110.11 AC/7–252: Telegram
The United States High Commissioner
for Austria (Donnelly) to the Department of
23. In conversations with Secretary, Aust officials here, for most part, anxious only for general exchange of views. Chancellor himself having expressed view that he felt it wld be more helpful for Secretary to meet Aust Govt and gain general impression of Aust situation than to discuss specific issues.
1. Federal President greeted SecState as “one of leading statesmen of a great nation with which Aust has always lived in peace and friendship.” He expressed Austria’s thanks for generous US aid and sent greeting to President Truman.
In reply Secretary expressed appreciation for hospitality shown him by Govt, emphasized common cultural heritage which linked two countries and said this bond was further enriched by recent visits to US of Chancellor Figl and Vice Chancellor Schaerf.[Page 1765]
Secy also paid tribute to progress made by Aust in time of trial which has strengthened morale of other peoples who are also under pressure.
2. Call on Chancellor was concerned primarily with his report on Govts action in econ field along lines discussed during his Wash visit (Embtel 12 July 11). Figl expressed Aust gratification with Secy’s visit which was proof that Aust cld count on US friendship.
Secy expressed his appreciation for progress made by Aust Govt on econ problems and assured Chancellor of continued US interest in Austs development.
3. Vice Chancellor Schaerf expressed appreciation for Secy’s visit and attached greatest importance to spontaneous public acclaim for him. Schaerf also considered it significant that Commies had dropped plans for anti-US demonstrations at last minute because of Sov instructions and because Commies realized overwhelming majority of public against them (Embtel 4074 June 302).
4. In talks with FonMin, Gruber inquired re US views on Austs admission to UN, with particular reference to “bloc” admissions, Secy replied that matter was under constant study, but pointed out difficulty of reaching general agreement on this question. Discussion then turned to State Treaty and it was suggested as next move West powers shld send Sovs another note. Possibility of placing Treaty problems before UN General Assembly was also discussed and it was agreed Gruber wld discuss this course in greater detail with Perkins and Jessup (Embtel 223). Gruber also gave Secy his impressions of his recent visit to Tito (Embtel 4042 June 264).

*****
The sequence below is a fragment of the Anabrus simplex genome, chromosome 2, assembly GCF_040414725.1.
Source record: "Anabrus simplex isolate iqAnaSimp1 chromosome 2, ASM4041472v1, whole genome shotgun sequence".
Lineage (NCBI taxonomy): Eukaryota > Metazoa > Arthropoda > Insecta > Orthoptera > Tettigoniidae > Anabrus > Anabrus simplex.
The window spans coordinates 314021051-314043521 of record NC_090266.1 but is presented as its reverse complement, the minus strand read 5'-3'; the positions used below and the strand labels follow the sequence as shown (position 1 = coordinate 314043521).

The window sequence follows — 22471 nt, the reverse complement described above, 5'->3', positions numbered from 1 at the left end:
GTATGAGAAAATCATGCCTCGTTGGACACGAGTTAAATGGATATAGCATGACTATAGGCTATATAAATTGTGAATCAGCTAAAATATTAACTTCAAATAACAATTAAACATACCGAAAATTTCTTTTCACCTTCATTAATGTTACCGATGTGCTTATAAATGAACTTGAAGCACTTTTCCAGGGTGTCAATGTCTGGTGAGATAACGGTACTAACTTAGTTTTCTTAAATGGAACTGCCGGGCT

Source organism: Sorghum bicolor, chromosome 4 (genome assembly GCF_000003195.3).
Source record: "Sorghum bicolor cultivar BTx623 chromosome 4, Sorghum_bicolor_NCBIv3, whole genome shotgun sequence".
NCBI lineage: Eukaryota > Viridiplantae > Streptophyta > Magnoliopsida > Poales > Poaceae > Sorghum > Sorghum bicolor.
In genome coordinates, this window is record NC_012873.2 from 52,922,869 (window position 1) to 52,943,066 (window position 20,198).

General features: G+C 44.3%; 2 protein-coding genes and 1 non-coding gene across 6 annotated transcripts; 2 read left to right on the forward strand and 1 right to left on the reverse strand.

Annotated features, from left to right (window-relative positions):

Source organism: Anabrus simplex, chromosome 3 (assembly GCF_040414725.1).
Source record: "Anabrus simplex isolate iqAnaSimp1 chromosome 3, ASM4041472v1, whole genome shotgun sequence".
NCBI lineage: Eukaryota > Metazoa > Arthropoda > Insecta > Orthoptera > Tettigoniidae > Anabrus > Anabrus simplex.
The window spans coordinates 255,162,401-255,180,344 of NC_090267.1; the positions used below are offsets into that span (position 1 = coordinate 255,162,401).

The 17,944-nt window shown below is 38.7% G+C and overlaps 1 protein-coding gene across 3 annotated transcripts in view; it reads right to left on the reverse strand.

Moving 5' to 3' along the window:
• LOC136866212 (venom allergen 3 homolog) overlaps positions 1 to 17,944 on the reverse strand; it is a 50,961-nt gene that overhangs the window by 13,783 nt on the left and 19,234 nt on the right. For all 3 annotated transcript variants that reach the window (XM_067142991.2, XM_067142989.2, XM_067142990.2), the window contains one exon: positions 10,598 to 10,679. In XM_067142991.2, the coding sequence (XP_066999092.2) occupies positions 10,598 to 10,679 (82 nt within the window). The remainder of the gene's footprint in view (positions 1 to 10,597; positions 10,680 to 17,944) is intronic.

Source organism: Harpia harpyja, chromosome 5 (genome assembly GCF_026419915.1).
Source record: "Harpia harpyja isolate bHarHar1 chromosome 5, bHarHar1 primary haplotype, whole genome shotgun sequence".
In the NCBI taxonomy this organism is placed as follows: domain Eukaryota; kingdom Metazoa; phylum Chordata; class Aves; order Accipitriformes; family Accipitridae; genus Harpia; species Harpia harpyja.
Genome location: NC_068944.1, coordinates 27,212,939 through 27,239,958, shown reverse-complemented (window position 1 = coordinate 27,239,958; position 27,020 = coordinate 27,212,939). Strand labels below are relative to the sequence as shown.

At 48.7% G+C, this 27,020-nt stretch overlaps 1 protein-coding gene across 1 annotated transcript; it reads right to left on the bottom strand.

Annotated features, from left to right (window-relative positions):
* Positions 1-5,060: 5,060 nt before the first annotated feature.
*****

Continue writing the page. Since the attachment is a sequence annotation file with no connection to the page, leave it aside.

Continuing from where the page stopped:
5. During Emb garden party, Secy had brief but cordial conversation with Sov HICOM, who expressed pleasure at mtg personally man about whom he had heard so much. In jocular vein, Sviridov expressed hope Secy had brought peace with him, to which Secy replied that was something “we will have to do together.”
6. In separate conversations after reception, both Fr and Brit HICOMs referred to West cooperation in Aust, alluded to maintenance [Page 1766]and possible augmentation of West forces here, with concomitant problem of occupation costs, with Payart particularly stressing Fr need for further occupation funds. Both Caccia and Payart inquired re Secy’s impressions on general situation, to which Secy replied that in his opinion there were no symptoms at present indicative of early dangerous developments.
- Telegram 12 reported Figl’s statements to Secretary Acheson concerning several problems which were discussed during Figl’s visit to Washington in May. Figl noted that the investigation of the nationalized banks was now completed; the Limor investigation was begun; and the final reply to the MSA letter of Jan. 7 concerning fiscal policies was ready for his signature. (110.11 AC/7–152)↩
- Telegram 4074 noted that Schaerf told Secretary Acheson that the Austrian security police had learned that local Communists received orders on June 29 from the Soviets instructing them not to interfere with his visit. (110.11 AC/6–3052)↩
- Telegram 4042 summarized the results of Gruber’s visit to Belgrade beginning on June 19. Gruber, impressed with the cordiality of his reception and the frankness of the discussions with Tito, told Embassy officials that the results of his trip could be measured more in better relations between Austria and Yugoslavia than in agreements reached during his meetings with Yugoslav officials. (663.13/6–2652)↩